Herman Melville’s “Scorching Irony”
[Brian Yothers, editor of our new edition of Melville’s “Benito Cereno,” shares his thoughts on the history of the story’s reception and its context.]
In the blazing heart of one of the most famous speeches in the political and literary history of the United States, his 1852 oration “What to the Slave is the Fourth of July,” Frederick Douglass emphasized the political efficacy of a literary device, exclaiming
At a time like this, scorching irony, not convincing argument, is needed. O! had I the ability, and could I reach the nation’s ear, I would, to-day, pour out a fiery stream of biting ridicule, blasting reproach, withering sarcasm, and stern rebuke. For it is not light that is needed, but fire; it is not the gentle shower, but thunder. We need the storm, the whirlwind, and the earthquake. The feeling of the nation must be quickened; the conscience of the nation must be roused; the propriety of the nation must be startled; the hypocrisy of the nation must be exposed; and its crimes against God and man must be proclaimed and denounced.
Three years later, Herman Melville, a writer who, unlike Douglass, was not actively engaged in the antislavery movement even though his hatred for slavery and racism are evident throughout his body of work, published “Benito Cereno,” a story of slave revolt that is suffused with irony, in the literary magazine Putnam’s. The following year, he included “Benito Cereno” in The Piazza Tales, the only collection of Melville’s short fiction published in his lifetime. The Broadview edition of “Benito Cereno” that will be published in November, 2019, is built around the complex relationship between Melville’s version of irony and Douglass’s and between political activism and literary indirection.
Notably, “Benito Cereno,” despite being published in 1855 in the middle of increasingly intense national debates over slavery, and despite dealing explicitly with an initially successful and ultimately foiled slave rebellion, was not read in relation to the antislavery movement in the early years of Melville studies (roughly the 1920s to the 1960s). Instead, it was often seen as a kind of universal parable on the nature of evil, and Babo, the leader of the slave revolt, was often treated as a straightforward villain. Indeed, C.L.R. James, a critic who was deeply concerned with Melville’s treatment of race and slavery across his career, regarded “Benito Cereno” as a work in which Melville had retreated from his earlier egalitarianism. Over the last forty years, the work of scholars including Carolyn Karcher, Eric Sundquist, Emily Miller Budick, Sterling Stuckey, Greg Grandin, Ivy Wilson, Christopher Freeburg, Kelly Ross, and Brenna Casey, among many others, has emphasized the devastating critique of both slavery and the racist ideologies that upheld it, meaning that in the twenty-first century, readers find “Benito Cereno” to be a very different text than the one that readers found in the middle of the twentieth century.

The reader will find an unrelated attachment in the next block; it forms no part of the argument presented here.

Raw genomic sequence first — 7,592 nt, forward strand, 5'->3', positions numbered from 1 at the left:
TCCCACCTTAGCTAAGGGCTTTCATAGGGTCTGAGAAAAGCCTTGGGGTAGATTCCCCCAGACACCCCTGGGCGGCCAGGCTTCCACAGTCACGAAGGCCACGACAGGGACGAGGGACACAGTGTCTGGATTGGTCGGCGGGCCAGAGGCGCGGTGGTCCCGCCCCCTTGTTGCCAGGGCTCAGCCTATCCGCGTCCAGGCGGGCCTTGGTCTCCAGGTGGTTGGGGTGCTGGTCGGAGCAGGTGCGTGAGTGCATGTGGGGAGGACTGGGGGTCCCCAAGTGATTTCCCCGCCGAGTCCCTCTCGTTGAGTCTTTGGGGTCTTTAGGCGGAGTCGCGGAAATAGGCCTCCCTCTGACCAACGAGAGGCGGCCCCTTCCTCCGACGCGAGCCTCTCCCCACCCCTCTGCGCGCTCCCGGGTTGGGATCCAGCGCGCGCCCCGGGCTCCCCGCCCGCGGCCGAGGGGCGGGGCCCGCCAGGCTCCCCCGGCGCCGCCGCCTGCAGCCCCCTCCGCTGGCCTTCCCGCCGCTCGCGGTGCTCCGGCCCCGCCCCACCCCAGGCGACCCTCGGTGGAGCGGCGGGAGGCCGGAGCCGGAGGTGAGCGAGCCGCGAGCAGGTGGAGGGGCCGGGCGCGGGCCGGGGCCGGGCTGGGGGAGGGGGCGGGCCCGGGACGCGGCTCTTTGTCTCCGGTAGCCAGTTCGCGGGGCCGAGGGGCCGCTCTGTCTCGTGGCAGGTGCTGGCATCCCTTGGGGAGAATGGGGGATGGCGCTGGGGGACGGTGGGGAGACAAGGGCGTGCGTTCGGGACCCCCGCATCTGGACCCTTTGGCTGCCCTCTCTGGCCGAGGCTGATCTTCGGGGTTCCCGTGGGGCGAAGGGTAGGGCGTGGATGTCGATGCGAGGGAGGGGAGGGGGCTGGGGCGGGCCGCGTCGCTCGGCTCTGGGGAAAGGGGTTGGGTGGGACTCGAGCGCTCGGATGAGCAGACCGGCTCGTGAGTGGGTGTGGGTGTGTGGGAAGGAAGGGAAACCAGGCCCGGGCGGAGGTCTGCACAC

In the new Broadview edition, Melville’s text is put into conversation with images, speeches, poems, and fiction that grew out of the transatlantic movement to abolish slavery and also with literary representations of slavery and slave rebellion across the Americas. Melville’s complicated response to the violence of slavery and to violent resistance to slavery plays out in relation to poems by Frances E. W. Harper and Elizabeth Barrett Browning and autobiography and fiction by Frederick Douglass. His use of layers of irony in his representation of the early American ship’s captain Amasa Delano can be compared to James Monroe Whitfield’s ironic recasting of a patriotic standard in his 1855 poem “America.” Melville’s own treatment of race and imperialism from the south Pacific to the south of the United States across his career can be traced from his earliest novel, Typee, through Moby-Dick and on to his long career as a poet. Throughout, the edition seeks to allow students to reflect on the relationship between history and literary form, and the relationship between Melville’s ironies in “Benito Cereno” and the ironies of American freedom and slavery that Douglass invoked with such biting eloquence.